This is also where my major problem lies. All we see are basically two archetypes (White Urkel and Undersexed Nerd) split into four characters with a hot neighbour who hangs out with them for her amusement and that’s ALL we get. TBBT went from being in on the joke to BEING the joke…not something I really want to invest 30 minutes in watching. Also, I didn’t really care for Urkel’s voice the first time around in Family Matters, I really don’t care to hear the louder, white version.

What bothers me about the “mainstreaming” is that the ones who hurled the words “nerd” and “geek” at countless kids (myself included) as some kind of hateful epithet whilst tripping them in the halls, knocking lunch/books/projects out of their hands are the ones who try to make a profit by proudly proclaiming that they themselves are geeks and nerds, too (now).

Pro Tip: ANYone (but mostly “hot chicks”) can put on a whatever-comic-book-video game-is-popular-at-the-moment shirt with thick-rimmed (usually FAKE) glasses and walk into an audition or interview CLAIMING to be a massive geek in order to get work (and usually do) but should we be angry about it?  Why bother? Sooner or later, they end up exposing themselves for the spoon-fed frauds they are because “fake it till you make it” DOESN’T work here; just ask a certain former G4 host who lost a quite a bit of her fanbase once exposed.

I could NEVER claim to be a comic book geek because while comfortable in the genre, I’m not comfortable enough to take a gig where I talk about them 24-7. I love comic books and know the origin stories/powers of nearly all the supes out there but if you asked me what happens in Batman issue #25, I would readily admit I have NO idea.  If it’s not Archie or MAD Magazine related, I’m really at a loss…but that’s why it’s never too late to start a new reading hobby and look to shows like Kevin Smith’s reality show Comic Book Men (AMC) for advice and a good laugh.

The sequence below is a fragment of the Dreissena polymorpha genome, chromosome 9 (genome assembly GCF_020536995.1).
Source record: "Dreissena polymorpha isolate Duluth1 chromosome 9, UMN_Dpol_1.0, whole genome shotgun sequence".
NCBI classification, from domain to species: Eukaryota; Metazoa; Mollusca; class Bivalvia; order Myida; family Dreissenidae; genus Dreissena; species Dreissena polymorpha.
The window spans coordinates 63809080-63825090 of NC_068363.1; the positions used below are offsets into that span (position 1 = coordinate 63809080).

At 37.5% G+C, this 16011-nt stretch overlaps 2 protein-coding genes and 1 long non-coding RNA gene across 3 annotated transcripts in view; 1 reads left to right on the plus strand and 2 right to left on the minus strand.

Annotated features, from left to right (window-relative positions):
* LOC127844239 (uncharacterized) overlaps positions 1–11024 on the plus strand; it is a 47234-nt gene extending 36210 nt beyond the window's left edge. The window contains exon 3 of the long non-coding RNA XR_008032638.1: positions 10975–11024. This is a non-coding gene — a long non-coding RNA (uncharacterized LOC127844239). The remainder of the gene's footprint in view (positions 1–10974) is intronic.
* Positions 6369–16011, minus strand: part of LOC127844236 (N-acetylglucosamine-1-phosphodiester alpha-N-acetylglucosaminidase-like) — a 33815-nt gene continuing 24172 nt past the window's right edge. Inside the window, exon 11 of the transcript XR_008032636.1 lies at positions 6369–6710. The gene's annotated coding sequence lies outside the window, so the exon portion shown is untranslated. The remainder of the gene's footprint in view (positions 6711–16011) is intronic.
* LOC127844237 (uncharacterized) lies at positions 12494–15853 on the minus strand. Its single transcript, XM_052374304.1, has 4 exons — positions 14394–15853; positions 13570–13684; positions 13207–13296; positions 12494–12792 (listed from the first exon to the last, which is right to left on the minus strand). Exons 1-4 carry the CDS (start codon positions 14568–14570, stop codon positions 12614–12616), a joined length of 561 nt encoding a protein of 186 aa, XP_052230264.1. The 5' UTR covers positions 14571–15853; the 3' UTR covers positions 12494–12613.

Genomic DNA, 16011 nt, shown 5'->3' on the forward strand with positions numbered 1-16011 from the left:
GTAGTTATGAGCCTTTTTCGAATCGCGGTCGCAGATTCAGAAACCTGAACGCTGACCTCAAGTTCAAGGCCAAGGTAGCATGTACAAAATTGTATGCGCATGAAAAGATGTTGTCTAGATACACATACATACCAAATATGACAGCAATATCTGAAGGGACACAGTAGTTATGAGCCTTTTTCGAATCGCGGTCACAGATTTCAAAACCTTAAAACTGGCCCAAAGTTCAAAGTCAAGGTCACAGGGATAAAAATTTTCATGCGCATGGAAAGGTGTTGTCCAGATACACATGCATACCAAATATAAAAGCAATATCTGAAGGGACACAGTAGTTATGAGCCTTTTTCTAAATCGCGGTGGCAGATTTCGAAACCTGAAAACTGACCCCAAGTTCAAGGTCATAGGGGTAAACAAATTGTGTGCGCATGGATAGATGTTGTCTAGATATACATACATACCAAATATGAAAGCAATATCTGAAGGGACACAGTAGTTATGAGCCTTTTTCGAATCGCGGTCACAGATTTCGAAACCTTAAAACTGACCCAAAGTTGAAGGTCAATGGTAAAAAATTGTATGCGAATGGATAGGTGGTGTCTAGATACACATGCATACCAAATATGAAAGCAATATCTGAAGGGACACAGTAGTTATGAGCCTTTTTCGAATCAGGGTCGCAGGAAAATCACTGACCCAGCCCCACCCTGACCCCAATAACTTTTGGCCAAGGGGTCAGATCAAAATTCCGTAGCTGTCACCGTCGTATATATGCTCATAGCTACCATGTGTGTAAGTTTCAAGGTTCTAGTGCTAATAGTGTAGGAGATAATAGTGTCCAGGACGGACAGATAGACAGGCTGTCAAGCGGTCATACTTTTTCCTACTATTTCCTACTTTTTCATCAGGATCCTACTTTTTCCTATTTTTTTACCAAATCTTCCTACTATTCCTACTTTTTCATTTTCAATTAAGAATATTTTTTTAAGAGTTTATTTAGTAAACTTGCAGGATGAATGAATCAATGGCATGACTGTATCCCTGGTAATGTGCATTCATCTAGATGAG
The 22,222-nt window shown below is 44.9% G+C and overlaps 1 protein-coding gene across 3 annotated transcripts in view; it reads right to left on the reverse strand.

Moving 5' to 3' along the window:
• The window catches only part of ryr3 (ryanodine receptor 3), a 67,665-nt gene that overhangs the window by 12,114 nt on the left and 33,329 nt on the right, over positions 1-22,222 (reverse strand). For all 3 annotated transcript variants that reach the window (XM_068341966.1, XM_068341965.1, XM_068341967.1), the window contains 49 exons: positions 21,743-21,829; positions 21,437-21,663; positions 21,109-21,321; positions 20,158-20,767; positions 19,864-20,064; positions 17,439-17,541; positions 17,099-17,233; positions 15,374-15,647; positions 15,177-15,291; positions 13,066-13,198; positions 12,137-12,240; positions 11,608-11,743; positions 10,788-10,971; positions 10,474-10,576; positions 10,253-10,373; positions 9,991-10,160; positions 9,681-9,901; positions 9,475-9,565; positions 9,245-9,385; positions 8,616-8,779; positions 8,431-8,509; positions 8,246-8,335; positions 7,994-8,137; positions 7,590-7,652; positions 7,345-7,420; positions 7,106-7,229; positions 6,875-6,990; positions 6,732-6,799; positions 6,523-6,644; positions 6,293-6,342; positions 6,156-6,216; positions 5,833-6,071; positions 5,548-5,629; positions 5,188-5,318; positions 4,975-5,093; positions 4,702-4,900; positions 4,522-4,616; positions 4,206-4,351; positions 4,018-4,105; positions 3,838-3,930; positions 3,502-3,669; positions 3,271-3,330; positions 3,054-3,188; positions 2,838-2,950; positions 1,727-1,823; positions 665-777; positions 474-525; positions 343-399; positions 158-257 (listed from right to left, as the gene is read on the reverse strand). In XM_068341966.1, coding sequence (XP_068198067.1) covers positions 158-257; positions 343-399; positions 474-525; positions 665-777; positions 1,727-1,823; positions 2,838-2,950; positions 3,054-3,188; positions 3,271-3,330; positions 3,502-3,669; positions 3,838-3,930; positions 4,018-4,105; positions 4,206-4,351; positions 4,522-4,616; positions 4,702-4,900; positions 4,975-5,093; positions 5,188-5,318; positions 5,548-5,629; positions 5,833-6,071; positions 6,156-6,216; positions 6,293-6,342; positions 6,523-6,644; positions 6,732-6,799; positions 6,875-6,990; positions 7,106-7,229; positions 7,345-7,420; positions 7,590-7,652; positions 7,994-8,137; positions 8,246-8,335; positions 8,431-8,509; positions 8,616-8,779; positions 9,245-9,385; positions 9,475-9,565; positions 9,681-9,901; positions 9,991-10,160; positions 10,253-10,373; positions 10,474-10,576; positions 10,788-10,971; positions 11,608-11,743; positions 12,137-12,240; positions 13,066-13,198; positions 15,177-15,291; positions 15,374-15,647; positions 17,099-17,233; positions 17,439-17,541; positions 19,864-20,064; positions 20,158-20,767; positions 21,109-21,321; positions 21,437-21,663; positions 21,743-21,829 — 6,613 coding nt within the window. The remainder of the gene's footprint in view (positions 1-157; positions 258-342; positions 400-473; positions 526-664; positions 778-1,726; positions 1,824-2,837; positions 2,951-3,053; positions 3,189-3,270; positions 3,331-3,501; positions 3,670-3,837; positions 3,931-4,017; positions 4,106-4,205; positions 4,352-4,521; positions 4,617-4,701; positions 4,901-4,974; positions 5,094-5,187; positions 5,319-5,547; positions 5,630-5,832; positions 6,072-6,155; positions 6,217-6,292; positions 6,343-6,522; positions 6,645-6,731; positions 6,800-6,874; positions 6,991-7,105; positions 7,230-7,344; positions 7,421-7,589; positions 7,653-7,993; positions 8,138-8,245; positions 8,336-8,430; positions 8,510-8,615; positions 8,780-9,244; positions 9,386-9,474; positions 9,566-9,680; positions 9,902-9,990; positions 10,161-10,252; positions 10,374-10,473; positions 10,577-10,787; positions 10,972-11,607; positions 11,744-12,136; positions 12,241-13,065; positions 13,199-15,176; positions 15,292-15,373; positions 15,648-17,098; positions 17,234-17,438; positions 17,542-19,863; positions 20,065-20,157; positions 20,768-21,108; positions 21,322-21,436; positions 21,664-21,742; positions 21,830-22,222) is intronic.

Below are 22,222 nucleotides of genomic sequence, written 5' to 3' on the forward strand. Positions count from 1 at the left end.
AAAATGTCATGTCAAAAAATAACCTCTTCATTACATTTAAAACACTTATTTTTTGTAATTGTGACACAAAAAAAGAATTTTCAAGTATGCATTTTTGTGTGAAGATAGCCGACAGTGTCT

Comic Book Men (based on the podcast) is popular with self-professed geeks and even those who don’t like comic books because it’s REAL; real guys who work in a REAL comic book store having the very same conversations and debates even if the cameras WEREN’T on. These guys are the real deal and real serious about what they do but aren’t afraid to help anyone see and love the world of comic books like they do.

What I also love about these guys is that I’ve either been involved in or have sat in on quite a few conversations that went like this:


I don’t see this as four fanboys talking comic books, I see this as me at the bar or a table with MY friends talking story and laughing all the while.

In the end, it’s important to tell the truth and be true to yourself. Admittedly, we’ve come a long way, darlings.

Let’s just enjoy it.


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Cricket Lee
Star Wars fangirl. Named Best Kisser by Time Magazine. CEO/Host: Girl Gamer; host of Gecken: GeekNation; writer: Dread Central. You'll have a crush on me soon. Vote Quimby. Twitter: @crixlee